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Nonprofit agency focuses on resettling Muslim and Arabic-speaking refugees

More than 100 people gather Sunday at Masjid Al-Qassam mosque to enjoy food, crafts, performances and more during a celebration to benefit refugees resettling into the area. Radiant Hands helps the families settle in for up to a year.
More than 100 people gather Sunday at Masjid Al-Qassam mosque to enjoy food, crafts, performances and more during a celebration to benefit refugees resettling into the area. Radiant Hands helps the families settle in for up to a year.
Published Jun. 6, 2016

Times Staff Writer

TEMPLE TERRACE

Lavender incense mixed with various aromas of Middle Eastern dishes poured out of the Islamic Center Hall.

Vendors selling perfume, henna and crochet were lined up. Children giggled and dashed around the influx of people.

Muslim men and women said "peace be upon you" in Arabic to each other as they came to buy tickets for food and make donations to Radiant Hands, a nonprofit helping to resettle refugees.

Radiant Hands president Magda Saleh, 49, ran back and forth in the hall Sunday afternoon setting up hijab donations, food, crafts and tables. With the heat and rain, the venue was moved into the hall instead of the open courtyard.

The event was a celebration of food, crafts and entertainment to raise funds for resettlement of refugees in the area, and it was hosted at Masjid Al-Qassam mosque at 5910 E 130th Ave.

Radiant Hands initially provided individual counseling for women and families. But now 80 percent of the nonprofit's clientele are Muslim and Arabic-speaking refugees.

Saleh, an Egyptian Muslim raised in the United States, said she never expected to be serving the refugee community, a group she never knew existed. She is also the director at Bayaan Academy Home School Co-op.

Her clientele shifted in August 2015 when CAIR, the Council on American-Islamic Relations, a civil rights group that works to promote a positive image of Islam and Muslims in America, asked her to help refugees from Muslim or Arabic-speaking countries. She got her first family in October and her organization has now taken in and helped 110 refugee families. The newest family came in on Wednesday, she said.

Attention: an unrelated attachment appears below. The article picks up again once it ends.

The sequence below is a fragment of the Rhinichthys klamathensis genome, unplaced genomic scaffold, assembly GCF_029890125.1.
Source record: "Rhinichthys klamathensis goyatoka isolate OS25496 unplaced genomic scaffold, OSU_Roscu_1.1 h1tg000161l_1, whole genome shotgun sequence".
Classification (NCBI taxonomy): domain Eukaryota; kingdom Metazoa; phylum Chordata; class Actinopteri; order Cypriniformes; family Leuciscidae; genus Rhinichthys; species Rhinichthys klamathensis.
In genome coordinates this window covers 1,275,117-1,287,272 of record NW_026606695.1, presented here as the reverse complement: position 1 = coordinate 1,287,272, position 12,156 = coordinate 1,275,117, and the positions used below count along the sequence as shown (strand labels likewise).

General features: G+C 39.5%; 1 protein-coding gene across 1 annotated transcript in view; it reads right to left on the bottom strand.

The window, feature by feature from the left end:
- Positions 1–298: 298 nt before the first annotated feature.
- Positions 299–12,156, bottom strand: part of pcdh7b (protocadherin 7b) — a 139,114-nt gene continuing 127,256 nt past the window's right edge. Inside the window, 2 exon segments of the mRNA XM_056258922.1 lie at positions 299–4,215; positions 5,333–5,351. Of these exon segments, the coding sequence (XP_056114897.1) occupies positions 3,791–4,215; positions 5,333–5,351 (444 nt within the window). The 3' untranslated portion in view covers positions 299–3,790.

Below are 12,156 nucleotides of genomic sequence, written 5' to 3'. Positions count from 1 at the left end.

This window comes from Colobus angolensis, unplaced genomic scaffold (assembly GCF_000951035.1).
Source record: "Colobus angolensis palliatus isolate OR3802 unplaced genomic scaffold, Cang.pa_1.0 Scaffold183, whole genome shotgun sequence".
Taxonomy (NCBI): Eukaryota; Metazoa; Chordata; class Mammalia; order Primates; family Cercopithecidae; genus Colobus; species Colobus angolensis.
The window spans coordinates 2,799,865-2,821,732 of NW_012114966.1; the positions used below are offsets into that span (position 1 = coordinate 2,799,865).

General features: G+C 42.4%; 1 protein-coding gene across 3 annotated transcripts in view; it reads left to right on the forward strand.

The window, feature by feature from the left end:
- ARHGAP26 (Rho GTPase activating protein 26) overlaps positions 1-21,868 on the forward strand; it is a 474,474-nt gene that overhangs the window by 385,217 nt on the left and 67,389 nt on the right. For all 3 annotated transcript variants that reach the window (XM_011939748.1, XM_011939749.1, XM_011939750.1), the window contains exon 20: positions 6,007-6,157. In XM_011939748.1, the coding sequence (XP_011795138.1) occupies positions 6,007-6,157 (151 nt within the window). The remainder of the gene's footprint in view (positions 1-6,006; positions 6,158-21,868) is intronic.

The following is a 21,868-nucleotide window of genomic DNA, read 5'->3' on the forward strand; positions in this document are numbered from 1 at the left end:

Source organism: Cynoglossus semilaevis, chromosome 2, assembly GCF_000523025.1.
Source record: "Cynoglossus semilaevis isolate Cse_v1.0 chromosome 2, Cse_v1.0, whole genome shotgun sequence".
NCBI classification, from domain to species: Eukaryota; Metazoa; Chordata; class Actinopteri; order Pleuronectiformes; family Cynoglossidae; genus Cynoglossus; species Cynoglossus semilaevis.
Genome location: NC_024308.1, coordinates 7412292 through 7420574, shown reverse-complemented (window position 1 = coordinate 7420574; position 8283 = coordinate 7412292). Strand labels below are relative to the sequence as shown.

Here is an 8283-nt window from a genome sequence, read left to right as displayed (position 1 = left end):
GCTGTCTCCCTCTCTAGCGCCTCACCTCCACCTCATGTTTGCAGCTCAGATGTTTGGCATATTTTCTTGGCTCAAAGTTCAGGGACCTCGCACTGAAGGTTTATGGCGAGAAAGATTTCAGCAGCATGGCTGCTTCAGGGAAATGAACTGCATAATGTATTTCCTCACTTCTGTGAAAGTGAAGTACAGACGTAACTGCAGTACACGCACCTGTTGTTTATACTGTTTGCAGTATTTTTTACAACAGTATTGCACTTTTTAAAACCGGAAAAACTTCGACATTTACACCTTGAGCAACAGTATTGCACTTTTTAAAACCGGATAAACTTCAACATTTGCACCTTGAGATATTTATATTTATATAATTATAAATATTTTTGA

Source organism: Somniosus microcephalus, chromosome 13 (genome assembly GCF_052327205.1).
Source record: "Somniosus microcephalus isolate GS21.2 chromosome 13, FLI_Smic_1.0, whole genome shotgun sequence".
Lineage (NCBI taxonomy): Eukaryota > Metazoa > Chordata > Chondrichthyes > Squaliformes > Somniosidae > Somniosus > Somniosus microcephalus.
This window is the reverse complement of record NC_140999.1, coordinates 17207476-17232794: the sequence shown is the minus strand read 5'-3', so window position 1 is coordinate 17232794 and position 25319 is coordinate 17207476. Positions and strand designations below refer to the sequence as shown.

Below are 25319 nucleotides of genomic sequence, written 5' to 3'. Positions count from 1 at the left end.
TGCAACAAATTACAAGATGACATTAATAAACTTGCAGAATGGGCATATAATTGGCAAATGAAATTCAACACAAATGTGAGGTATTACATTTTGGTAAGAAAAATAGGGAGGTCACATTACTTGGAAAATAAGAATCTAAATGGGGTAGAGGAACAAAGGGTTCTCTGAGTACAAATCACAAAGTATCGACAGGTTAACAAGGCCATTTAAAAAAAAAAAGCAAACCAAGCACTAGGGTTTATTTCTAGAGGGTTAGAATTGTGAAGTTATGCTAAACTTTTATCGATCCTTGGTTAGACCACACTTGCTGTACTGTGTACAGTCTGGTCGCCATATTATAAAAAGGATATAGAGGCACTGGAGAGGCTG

Most refugees are from Afghanistan, Somalia, Ethiopia, Sudan, Iraq and Syria. Radiant Hands helps the families settle in for up to a year.

Many are either severely ill or have disabilities, Saleh said.

"They're coming for health and education," she said.

The hardest part is getting the refugees to learn English, she said.

A partnership with Lutheran Services Florida helps the refugees find jobs. The CARIBE program, an adult education project funded by the Florida Department of Children and Family Services, offers free English classes and Radiant Hands provides transportation for them, Saleh said.

Safiullah Masoubi, an Afghanistan refugee, said Sunday that the hardest part was getting used to American culture. He said the program helped him integrate into the United States and rebuild his life.

"I am very confident in the situation in which I am living in," Masoubi said.

He said it's hard for refugees because they don't have any family here and they don't know much about the community. But, he said he enjoys his new life.

"I am so happy," he said, "I didn't face any discrimination with my family."

Even with Gov. Rick Scott asking Congress to halt refugees to Florida, Saleh said her organization still receives donations and volunteers.

"Everybody understands that it's politics and it not the public's views," she said.

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Kalimah Ujaama, a 20-year-old civil rights activist and poet who gave a performance Sunday, expresses her views on the refugee crisis and Islam through her poems.

The University of Florida junior goes by the stage name Lady K, her alter ego who "transitions into someone who is more confident, elegant and fierce."

Lady K "stands up for people who don't have a voice."

Ujaama said she hopes people understand the refugee crisis and that the newcomers are just trying to escape persecution. People shouldn't be afraid of Islam, she said.

"We bleed the same," she said. "We're all human."

Contact Ariana Figueroa at afigueroa@tampabay.com or (813) 226-3350. Follow @ArianaLFigueroa.